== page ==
Sunday, January 30, 2011

Sunday Salon: WE ARE AT WAR by Simon Garfield and other books from the Mass Observation Project


Anyone heard of the Mass Observation Project? I came across it as a result of a rather good TV film based on the wartime diaries of Nella Last (published as Nella Last's War)


She had taken part in a project to find out the true thoughts of the British people about subjects of national interest in 1937. It was a reaction to the government and media spin of the time, I guess. The volunteers wrote diaries and from time to time were posed questions or asked to write about specific events. When war came two years later a great network was already established making note of what they saw, felt and heard.


In We Are At War Simon Garfield has picked out the diaries of five ordinary people and followed their extracts through the first year or so of the war. There is Tilly Rice, a pregnant middle class housewife who evacuates to Cornwall with her two children, but pines to be back in London; Eileen Potter, a middle-aged civil servant in London, whose main job when the war breaks out is to accompany children to their places of refuge; Maggie Joy Blunt a young unemployed writer who has a lot of interesting friends with outspoken views; Christopher Tomlin, a twenty-eight year old writing-paper salesman who describes his worries at being the sole breadwinner of his family and the distress of having a brother on the front; and there is Pam Ashford, who is maybe my favourite (though they are all very good) because she cheerfully describes all the gossip in her Glasgow shipping office, some if very funny.

I am on the start of April 1940 and until now there have been more deaths through car crashes due to the blackout than through people on active service, and people have learnt to live with rationing, inflated prices and lowered wages. There have been ships and U-boats sunk, but so far most of the air-raid warnings have turned out to be drills. But now Germany has marched into not only the Scandinavian countries but France, Belgium, Luxembourg and the Netherlands too. By reading these diaries I feel the sense of mounting disquiet, and of course I know that things are about to get much worse. I think because the details are so intimate I am getting a good sense of how it must have been, in a small way I am living through the war too.


Since this book stops in October 1940 I have bought its successor, Private Battles which goes to the end of the war, and if I don't want to stop there (and I don't think I shall), there is also Our Hidden Lives which deals with the first few years after the war.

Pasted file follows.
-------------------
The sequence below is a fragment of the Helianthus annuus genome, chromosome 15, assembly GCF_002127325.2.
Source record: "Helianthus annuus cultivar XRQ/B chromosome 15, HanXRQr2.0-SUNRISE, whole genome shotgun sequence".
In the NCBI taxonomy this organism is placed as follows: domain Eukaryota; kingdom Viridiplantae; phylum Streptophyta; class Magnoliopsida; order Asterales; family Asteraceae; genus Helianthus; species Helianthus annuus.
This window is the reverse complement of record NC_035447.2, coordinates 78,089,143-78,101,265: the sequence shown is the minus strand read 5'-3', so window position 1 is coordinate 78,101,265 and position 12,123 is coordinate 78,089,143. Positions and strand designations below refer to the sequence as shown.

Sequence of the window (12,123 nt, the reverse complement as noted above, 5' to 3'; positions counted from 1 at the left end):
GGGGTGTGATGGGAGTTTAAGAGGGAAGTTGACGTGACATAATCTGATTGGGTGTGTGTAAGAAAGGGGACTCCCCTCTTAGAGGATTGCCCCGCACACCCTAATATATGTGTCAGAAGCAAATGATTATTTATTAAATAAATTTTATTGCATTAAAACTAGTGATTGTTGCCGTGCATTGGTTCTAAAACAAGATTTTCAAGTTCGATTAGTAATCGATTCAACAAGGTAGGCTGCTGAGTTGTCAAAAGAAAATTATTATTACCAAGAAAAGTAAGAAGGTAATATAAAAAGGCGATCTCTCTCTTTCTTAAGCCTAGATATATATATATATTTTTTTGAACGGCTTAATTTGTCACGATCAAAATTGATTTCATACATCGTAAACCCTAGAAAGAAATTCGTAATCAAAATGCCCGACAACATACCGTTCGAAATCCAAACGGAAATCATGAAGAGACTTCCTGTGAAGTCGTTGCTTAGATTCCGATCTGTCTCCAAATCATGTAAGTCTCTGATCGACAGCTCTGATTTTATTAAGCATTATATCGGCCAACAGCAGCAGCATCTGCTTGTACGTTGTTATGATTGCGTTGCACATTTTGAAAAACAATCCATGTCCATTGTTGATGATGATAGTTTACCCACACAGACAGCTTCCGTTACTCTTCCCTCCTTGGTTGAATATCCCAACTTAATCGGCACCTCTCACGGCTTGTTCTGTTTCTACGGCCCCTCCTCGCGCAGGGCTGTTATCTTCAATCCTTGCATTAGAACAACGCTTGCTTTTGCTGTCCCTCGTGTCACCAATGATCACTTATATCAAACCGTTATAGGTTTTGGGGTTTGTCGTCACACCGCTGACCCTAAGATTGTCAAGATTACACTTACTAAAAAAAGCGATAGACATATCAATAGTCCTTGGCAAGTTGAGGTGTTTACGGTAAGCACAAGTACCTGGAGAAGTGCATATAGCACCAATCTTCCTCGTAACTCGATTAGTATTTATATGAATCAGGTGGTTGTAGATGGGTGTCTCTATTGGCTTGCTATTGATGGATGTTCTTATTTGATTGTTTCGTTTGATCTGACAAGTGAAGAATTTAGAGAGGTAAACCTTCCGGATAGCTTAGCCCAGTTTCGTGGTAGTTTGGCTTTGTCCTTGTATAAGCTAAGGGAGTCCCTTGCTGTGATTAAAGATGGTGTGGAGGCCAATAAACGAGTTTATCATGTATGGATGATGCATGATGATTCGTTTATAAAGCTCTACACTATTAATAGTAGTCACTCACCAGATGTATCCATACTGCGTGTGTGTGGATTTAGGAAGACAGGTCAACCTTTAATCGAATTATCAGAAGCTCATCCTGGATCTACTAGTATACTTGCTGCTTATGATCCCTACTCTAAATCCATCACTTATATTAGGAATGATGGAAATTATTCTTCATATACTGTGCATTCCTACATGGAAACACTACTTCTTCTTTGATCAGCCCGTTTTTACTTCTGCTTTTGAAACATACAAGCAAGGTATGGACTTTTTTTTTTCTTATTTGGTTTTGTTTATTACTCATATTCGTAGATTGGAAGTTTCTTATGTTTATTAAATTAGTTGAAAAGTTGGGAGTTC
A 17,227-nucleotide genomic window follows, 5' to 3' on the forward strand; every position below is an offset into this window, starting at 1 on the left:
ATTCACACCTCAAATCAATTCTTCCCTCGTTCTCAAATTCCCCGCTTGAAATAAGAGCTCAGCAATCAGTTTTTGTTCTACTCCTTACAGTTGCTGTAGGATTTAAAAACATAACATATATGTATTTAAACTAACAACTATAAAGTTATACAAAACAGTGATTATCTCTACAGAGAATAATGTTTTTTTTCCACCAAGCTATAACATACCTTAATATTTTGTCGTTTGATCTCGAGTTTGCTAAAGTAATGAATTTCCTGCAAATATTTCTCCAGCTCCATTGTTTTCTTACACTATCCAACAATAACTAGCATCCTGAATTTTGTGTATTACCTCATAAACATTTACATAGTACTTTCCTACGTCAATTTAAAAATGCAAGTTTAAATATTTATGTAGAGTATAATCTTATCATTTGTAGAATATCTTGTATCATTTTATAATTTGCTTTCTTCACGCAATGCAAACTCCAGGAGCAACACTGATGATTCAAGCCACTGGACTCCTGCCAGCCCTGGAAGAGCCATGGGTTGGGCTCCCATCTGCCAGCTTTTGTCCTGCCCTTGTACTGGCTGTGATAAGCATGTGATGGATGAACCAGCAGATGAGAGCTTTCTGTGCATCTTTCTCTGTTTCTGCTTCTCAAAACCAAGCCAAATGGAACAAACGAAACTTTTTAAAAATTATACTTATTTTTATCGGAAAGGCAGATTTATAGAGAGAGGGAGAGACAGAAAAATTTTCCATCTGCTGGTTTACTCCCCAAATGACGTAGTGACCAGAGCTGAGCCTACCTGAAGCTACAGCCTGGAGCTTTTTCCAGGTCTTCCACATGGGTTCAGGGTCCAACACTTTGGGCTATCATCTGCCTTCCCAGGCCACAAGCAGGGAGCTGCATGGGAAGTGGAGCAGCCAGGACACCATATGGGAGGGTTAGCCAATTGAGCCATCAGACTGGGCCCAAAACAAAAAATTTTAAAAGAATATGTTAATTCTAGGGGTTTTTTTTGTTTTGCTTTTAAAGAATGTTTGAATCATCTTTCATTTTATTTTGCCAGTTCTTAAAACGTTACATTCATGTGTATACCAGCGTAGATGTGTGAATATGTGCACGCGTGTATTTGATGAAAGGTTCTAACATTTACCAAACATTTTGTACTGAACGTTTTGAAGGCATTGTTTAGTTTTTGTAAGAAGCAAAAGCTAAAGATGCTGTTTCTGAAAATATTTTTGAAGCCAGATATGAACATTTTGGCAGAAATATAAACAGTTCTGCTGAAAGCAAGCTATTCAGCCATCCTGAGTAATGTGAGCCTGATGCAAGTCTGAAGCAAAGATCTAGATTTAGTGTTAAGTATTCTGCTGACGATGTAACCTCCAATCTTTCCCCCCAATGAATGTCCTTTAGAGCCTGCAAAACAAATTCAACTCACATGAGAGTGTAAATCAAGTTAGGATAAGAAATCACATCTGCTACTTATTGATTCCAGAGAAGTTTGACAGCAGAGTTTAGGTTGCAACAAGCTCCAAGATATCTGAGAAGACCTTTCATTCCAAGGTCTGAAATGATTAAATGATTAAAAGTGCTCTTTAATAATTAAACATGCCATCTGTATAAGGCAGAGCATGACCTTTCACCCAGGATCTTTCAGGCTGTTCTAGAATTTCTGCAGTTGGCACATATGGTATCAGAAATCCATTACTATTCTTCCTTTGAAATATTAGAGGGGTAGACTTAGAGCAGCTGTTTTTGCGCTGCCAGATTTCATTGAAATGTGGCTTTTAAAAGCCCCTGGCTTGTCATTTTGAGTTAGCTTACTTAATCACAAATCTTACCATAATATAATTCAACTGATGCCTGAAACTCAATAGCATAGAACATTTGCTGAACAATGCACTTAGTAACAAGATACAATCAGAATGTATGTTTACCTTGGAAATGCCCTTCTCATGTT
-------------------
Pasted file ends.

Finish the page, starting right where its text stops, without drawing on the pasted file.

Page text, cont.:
I am pleased to see from the back of Private Battles that I shall continue to follow the lives of Pam Ashford and Maggie Joy Mount, but not, alas, Christopher Tomlin, Till Rice or Eileen Potter. I think I shall miss them.

6 Comments:

Anonymous Laurel-Rain Snow said...

How fascinating! I would love to learn more about these books....

Thanks for sharing.

Here's my Sunday Salon:

SUNDAY SALON

Sun Jan 30, 03:08:00 pm  
Blogger Clare Dudman said...

There's a website here, Laurel-Rain.

http://www.massobs.org.uk/index.htm

Sun Jan 30, 06:25:00 pm  
Blogger Gavin said...

I remember reading about the Mass Observation Project during the WW II reading challenge. Thanks for the reminder about these books.

Sun Jan 30, 09:36:00 pm  
Blogger Clare Dudman said...

WW II reading challenge sounds like a good 'un, Gavin!

Sun Jan 30, 09:57:00 pm  
Blogger Maxine said...

I attended a good talk about the MOP at a "digital lives" conference at the British Library last year (or the year before). The conference was about all aspects of archiving in this new digital, and quickly-becoming-obsolescent, era. Anyway, the woman from Sussex or wherever MOP HQ is gave a very good talk and from what I recall the project still continues today (though we don't know who the mass observationers amongst us are!).

Mon Jan 31, 11:02:00 am  
Blogger Clare Dudman said...

I wish I'd gone to that, Maxine! And quite a disquieting thought that there are Mass Observational spies in our midst. The walls still have ears. :-)

(I've only just been able to reply to this now I'm home again - my iphone/blogger doesn't seem to allow me to comment, although I can publish comments from other people).

Tue Feb 01, 05:14:00 pm  

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